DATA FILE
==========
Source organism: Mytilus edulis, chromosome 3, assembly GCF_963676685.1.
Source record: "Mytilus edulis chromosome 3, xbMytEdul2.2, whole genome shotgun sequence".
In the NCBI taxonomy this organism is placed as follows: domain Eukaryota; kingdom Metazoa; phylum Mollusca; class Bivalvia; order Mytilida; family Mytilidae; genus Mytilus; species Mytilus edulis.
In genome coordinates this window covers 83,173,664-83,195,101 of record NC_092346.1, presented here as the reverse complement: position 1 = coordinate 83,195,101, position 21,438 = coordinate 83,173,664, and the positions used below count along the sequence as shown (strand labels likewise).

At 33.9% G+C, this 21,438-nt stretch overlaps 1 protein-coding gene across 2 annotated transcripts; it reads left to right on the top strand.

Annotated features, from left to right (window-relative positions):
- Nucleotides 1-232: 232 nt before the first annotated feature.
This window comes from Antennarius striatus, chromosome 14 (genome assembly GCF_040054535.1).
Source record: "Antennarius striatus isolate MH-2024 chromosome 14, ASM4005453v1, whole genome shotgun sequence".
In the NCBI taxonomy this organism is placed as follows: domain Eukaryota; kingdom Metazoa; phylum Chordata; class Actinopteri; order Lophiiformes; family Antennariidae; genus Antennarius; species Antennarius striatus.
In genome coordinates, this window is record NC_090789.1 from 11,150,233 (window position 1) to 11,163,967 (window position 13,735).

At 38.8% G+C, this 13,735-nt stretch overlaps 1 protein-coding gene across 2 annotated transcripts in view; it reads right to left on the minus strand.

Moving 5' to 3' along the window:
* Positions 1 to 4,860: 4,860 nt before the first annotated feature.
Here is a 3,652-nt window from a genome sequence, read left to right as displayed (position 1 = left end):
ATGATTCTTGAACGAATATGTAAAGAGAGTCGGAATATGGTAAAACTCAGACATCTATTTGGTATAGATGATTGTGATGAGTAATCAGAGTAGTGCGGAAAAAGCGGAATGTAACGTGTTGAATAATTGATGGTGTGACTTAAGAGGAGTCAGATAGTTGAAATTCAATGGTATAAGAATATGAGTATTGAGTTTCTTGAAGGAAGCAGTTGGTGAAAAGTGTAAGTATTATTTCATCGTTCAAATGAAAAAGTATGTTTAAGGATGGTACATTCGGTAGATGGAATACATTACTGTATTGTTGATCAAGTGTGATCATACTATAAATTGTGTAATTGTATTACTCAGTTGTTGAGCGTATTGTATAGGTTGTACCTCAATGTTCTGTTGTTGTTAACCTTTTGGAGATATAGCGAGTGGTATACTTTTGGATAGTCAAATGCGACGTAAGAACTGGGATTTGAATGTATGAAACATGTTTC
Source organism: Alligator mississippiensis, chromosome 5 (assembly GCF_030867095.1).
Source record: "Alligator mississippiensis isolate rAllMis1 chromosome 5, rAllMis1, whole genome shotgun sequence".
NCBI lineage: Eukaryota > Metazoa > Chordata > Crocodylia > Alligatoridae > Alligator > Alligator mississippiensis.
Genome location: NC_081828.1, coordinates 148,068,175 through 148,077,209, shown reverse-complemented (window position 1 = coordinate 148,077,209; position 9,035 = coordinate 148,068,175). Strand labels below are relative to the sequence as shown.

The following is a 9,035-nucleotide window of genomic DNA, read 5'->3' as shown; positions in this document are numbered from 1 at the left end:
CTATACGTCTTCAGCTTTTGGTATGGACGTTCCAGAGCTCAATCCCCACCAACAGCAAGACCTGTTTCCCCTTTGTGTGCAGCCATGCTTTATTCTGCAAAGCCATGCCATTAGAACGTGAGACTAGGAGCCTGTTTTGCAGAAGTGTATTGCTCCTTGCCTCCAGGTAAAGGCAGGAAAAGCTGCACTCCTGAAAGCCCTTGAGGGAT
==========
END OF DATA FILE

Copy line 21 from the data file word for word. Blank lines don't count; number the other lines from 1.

The following is a 9,035-nucleotide window of genomic DNA, read 5'->3' as shown; positions in this document are numbered from 1 at the left end: